International Reviews: Minnesota Twins

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Baseball America's annual International Reviews provide scouting reports on every team's top international amateur signings from the 2012 calendar year, as well as a look at any notable signings from the Cuban market.

See also: 2011 American League Central International Review

Minnesota Twins

Top signing: SS Amaurys Minier, Dominican Republic, $1.4 million.
Six-figure signings: LHP Lewis Thorpe (Australia), RHP Chih-Wei Hu (Taiwan), C Rainis Silva (Venezuela), RHP Johan Quezada (Dominican Republic), OF Antonio Tovar (Venezuela).

Minnesota's Latin American pipeline has started to bring impact talent into the organization in recent years with Miguel Sano from the Dominican Republic and Oswaldo Arcia out of Venezuela. Last year year the organization's top international signing was Amaurys Minier (video), a Dominican shortstop signed for $1.4 million on July 2. Minier, who is from San Cristobal and turned 17 last month, trained with Jaime Ramos and played in the Dominican Prospect League. He's 6-foot-2, 190 pounds with good bat speed from both sides of the plate and plus raw power. He's more advanced batting lefty, where he has a smooth, pretty swing with good balance despite some noise in his setup. Even with Minier's swing and raw power, several scouts had concerns about his hitting in games, so he's going to have to make adjustments and improve his pitch recognition.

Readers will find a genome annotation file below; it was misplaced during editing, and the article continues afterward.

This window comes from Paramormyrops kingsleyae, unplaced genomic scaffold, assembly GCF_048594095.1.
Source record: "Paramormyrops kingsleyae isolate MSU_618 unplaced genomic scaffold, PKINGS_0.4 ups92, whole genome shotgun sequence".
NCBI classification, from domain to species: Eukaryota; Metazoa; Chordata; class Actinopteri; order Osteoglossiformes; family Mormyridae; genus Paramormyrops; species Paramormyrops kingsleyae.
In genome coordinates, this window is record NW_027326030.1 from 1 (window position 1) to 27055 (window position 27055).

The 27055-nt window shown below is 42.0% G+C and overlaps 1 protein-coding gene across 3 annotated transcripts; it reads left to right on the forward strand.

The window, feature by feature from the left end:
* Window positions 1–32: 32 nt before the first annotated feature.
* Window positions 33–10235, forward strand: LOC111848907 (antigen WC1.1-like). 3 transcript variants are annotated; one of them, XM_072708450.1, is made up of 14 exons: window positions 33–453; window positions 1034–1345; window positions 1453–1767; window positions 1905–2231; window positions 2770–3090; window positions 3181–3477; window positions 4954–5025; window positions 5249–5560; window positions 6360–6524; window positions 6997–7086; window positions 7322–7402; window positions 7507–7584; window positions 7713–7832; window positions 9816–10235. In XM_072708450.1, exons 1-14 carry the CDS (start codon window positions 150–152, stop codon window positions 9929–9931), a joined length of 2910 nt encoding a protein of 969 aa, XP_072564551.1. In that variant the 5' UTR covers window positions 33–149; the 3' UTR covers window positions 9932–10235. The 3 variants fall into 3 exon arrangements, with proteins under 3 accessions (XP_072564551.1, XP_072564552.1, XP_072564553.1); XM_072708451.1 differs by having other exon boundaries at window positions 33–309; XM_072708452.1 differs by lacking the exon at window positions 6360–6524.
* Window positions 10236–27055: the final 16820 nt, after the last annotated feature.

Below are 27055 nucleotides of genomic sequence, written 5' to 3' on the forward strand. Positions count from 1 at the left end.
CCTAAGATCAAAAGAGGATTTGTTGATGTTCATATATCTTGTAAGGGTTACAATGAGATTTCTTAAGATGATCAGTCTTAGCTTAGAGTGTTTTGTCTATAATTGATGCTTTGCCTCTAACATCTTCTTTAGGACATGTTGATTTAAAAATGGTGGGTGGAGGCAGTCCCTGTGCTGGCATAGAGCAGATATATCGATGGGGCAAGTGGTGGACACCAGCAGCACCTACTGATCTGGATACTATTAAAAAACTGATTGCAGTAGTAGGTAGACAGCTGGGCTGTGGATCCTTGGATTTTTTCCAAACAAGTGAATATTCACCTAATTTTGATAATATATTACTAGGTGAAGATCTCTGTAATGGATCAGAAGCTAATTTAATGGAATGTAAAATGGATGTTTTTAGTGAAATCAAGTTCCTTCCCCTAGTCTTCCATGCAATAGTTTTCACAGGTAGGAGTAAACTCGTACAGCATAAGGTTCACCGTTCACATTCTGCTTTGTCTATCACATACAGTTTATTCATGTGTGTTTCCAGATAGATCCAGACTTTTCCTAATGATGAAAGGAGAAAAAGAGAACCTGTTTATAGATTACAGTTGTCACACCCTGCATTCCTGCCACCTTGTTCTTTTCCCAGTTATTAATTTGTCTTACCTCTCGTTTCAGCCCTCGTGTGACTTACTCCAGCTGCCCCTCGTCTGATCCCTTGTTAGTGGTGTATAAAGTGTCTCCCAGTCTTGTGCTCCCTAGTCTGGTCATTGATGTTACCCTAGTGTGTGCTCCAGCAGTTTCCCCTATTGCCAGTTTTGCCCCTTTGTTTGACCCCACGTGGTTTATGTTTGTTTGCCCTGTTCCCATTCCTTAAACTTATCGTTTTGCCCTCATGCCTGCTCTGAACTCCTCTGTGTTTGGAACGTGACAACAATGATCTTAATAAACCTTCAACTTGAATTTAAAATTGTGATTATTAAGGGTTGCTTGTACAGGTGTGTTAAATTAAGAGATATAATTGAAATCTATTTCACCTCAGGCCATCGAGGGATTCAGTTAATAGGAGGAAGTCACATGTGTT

Minier is a shortstop in name only. He may start at the position, but with his below-average speed and thick lower half, he should quickly move over to third base. He has the hands and arm strength to play third, though his footwork and some of his defensive actions will have to come along. If he gets too big, he could end up at first base, but third base is a reasonable goal. Minier has a chance to start in the Rookie-level Gulf Coast League, but he might follow Sano's path by opening the year in the Dominican Summer League before matriculating over to the GCL once that league begins.

The Twins are among the more active teams in the Pacific Rim, where they signed two of the region's top prospects last year. Their most notable signing from that part of the world was Lewis Thorpe (video), an Australian lefthander who signed for $500,000 shortly after July 2. Thorpe's bonus was the biggest of the year for an Australian player and some scouts think he's the best prospect to come out of Australia in years.

Thorpe pitched at the 16U World Championships in Mexico in 2011 and in Major League Baseball's Australian academy, where he posted a 2.70 ERA with 30 strikeouts (second most in the academy) and 16 walks in 23 1/3 innings last year. At Australia's 18U National Championships last month, Thorpe struck out a tournament-best 20 batters in nine scoreless innings and allowed just three hits. Thorpe even made one start for the Melbourne Aces in the Australian Baseball League, a circuit filled with professional players several years older than him, and carried a one-hitter into the sixth inning, then left after giving up a run with five strikeouts in 5 1/3 innings.

Thorpe was around 6 feet, 170 pounds when he signed but he has grown nearly nine inches in the past couple of years and is now up to 6-foot-2. He has long arms and legs and might not be done growing. Some teams before July 2 saw Thorpe throwing 86-88 mph and touching 91, but most recently he's been 88-92 mph and his fastball is tough to pick up out of his hand. His changeup has good sink and fade and could be an above-average pitch. He's also shown feel to spin a curveball and worked on the pitch over the winter with Travis Blackley to do a better job of getting it out front. Thorpe also learned a cutter from former major league reliever Graeme Lloyd at the Australian academy last summer. His delivery is good for his age, though he did walk a lot of batters in Australia so he'll need to become more efficient with his pitches. He'll report to extended spring training in April.